Bartók on Electric Guitar
On the other hand, the fourth movement from Béla Bartók‘s Fourth String Quartet really does sound like Martian spiders — assuming the critters in question had been force-fed a diet of chord clusters, mathematics, Hungarian folk music, and some of the most astonishing counterpoint this side of J.S. Bach.
And dig it: This white-hot blast of dissonant modernism was composed in 1928!
And how does this string quartet music sound on guitars? Awesome, IMHO — largely because the movement is played entirely pizzicato (plucked, not bowed). Very few modifications were needed to adopt it for four electric guitars.
This is the same piece I used as a case study while trying to learn Notion’s notation software. I wrote about my first brush with the software here, and my subsequent experiences make me an even bigger fan. (That post also includes a link to the score of my guitar arrangement, so follow along at home, readers!)
Attentive viewers will notice that my guitars aren’t plugged in — just like on Top of the Pops! Yup, I’m “fret synching” for the video, though the performances are pretty darn close to what I play on the recording. I used a Fender Bass VI for the cello part. I picked the Guild archtop for the viola because it has a warm, rather dark tone. My Trini Lopez covers the second violin. The one fake-out: I actually played the first violin part with my Hamer 20th Anniversary, not the Hello Kitty Strat. But, well, you know. The amps and reverb are digital.
Some fun Bartók facts (plus some not-so-fun ones):
- Bartók was born in Hungary in 1881. Along with Franz Liszt, he is regarded as the country’s greatest composer.
- He made a lifelong study of Eastern European, Near Eastern, and North African folk music. The wild rhythms, colorful modes, and raucous energy of that music influence most of his compositions. In fact, he was one of the inventors of ethnomusicology.
- Bartók’s music often has intense mathematical underpinnings. Analysts have identified many instances of Fibonacci numbers series and Golden Section ratios in his compositions.
- The string-snapping and popping in the video weren’t my idea — it’s specified in the score. Bartók innovated this string technique, now known as “Bartók pizzicato.” Yup — 40 years before Larry Graham.
- Many regard Bartók as the 20th century’s greatest master of counterpoint. And they’re probably right.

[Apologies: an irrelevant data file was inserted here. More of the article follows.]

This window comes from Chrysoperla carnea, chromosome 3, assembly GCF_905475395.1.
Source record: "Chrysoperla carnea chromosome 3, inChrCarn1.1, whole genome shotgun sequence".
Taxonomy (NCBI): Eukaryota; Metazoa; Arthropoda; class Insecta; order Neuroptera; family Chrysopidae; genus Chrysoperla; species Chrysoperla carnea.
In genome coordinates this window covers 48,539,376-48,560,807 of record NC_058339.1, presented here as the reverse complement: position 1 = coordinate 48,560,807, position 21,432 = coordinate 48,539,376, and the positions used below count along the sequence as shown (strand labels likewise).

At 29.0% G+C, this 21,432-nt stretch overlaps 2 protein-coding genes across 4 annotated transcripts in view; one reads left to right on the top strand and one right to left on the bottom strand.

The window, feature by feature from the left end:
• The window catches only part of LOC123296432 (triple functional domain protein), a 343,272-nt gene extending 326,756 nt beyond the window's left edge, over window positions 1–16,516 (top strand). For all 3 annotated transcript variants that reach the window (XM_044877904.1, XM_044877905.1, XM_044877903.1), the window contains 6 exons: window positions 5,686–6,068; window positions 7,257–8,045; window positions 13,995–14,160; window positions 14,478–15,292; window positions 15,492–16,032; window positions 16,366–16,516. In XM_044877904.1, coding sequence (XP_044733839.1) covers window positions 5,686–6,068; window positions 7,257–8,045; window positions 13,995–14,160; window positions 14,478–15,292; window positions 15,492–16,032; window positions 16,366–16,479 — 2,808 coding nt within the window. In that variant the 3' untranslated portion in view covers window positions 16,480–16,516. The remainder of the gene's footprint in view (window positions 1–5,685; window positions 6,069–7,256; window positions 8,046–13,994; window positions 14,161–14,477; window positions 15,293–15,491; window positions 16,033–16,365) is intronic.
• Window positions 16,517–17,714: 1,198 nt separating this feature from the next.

- Bartók hated the Nazis and the fact that Hungary sided with Germany in WWII. He left his beloved homeland for the States in 1940, and practically starved here. He might have, were it not for help from his (very few) devoted admirers.
- Soon after arriving in the U.S., Bartók was diagnosed with incurable leukemia. I’ve heard that he composed his final works (including his best known piece, 1943′s Concerto for Orchestra) in a simpler, more accessible style so that his family would have a better chance of subsisting on the composer’s post-mortem royalties.
Mmm — crunchy! Since violin, viola and cello only have four strings each, none of the chords in this piece have more than four simultaneous pitches. But dang, they’re dense.
Much of the tension here comes from stacking such chordal structures on top of each other. Try recording any of the harmonies above, and then double it with the same chord a half-step above or below. That happens often in this piece.
You may notice I’m reading from my iPad. This is the first time I’ve used it extensively as a music reader, and I’m hooked. I’m using forScore, one of several cool PDF-based score readers for iPad. I’m switching pages with a PageFlip Cicada, a pedal that communicates page-turn messages to the iPad via Bluetooth. (It works great, but it’s made from cheapo plastic, ill-suited to a clumsy, lead-footed player like me.)
BTW, this isn’t the first time I’ve attempted this piece. I did a four-track cassette version some 20 years ago. (I wound up using it as my Tom Waits audition tape. Tom, fortunately, is very open-minded.) I haven’t looked at the piece in detail since then, but when I revisited it this week, I was shocked to realize how much of its melodic and harmonic vocabulary had crept into my playing, especially the snaky half-diminished scales. Which, I suppose, is what you get for listening to stuff like this as a teenager instead of KISS or Sabbath.